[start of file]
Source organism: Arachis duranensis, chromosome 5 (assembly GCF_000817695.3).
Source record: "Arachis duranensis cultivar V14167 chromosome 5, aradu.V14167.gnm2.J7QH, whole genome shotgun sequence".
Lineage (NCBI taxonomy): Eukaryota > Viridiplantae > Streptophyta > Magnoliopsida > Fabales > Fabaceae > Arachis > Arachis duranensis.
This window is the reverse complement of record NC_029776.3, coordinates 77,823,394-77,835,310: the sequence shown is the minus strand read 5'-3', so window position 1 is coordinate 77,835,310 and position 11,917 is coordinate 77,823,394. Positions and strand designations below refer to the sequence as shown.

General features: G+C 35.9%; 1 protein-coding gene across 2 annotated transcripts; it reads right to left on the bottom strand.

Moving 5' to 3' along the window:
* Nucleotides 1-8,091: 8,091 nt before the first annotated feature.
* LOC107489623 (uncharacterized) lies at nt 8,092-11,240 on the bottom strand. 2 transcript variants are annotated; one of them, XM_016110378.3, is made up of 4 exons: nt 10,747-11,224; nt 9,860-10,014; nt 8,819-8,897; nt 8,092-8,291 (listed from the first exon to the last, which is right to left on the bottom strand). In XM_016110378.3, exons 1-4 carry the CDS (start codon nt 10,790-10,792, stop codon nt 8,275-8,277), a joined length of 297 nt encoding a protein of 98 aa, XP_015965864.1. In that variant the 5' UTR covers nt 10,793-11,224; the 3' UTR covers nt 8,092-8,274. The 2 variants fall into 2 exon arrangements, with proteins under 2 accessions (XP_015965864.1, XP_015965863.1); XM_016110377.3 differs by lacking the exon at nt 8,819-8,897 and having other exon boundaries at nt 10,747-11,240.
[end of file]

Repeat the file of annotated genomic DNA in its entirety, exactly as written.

Source organism: Arachis duranensis, chromosome 5 (assembly GCF_000817695.3).
Source record: "Arachis duranensis cultivar V14167 chromosome 5, aradu.V14167.gnm2.J7QH, whole genome shotgun sequence".
Lineage (NCBI taxonomy): Eukaryota > Viridiplantae > Streptophyta > Magnoliopsida > Fabales > Fabaceae > Arachis > Arachis duranensis.
This window is the reverse complement of record NC_029776.3, coordinates 77,823,394-77,835,310: the sequence shown is the minus strand read 5'-3', so window position 1 is coordinate 77,835,310 and position 11,917 is coordinate 77,823,394. Positions and strand designations below refer to the sequence as shown.

General features: G+C 35.9%; 1 protein-coding gene across 2 annotated transcripts; it reads right to left on the bottom strand.

Moving 5' to 3' along the window:
* Nucleotides 1-8,091: 8,091 nt before the first annotated feature.
* LOC107489623 (uncharacterized) lies at nt 8,092-11,240 on the bottom strand. 2 transcript variants are annotated; one of them, XM_016110378.3, is made up of 4 exons: nt 10,747-11,224; nt 9,860-10,014; nt 8,819-8,897; nt 8,092-8,291 (listed from the first exon to the last, which is right to left on the bottom strand). In XM_016110378.3, exons 1-4 carry the CDS (start codon nt 10,790-10,792, stop codon nt 8,275-8,277), a joined length of 297 nt encoding a protein of 98 aa, XP_015965864.1. In that variant the 5' UTR covers nt 10,793-11,224; the 3' UTR covers nt 8,092-8,274. The 2 variants fall into 2 exon arrangements, with proteins under 2 accessions (XP_015965864.1, XP_015965863.1); XM_016110377.3 differs by lacking the exon at nt 8,819-8,897 and having other exon boundaries at nt 10,747-11,240.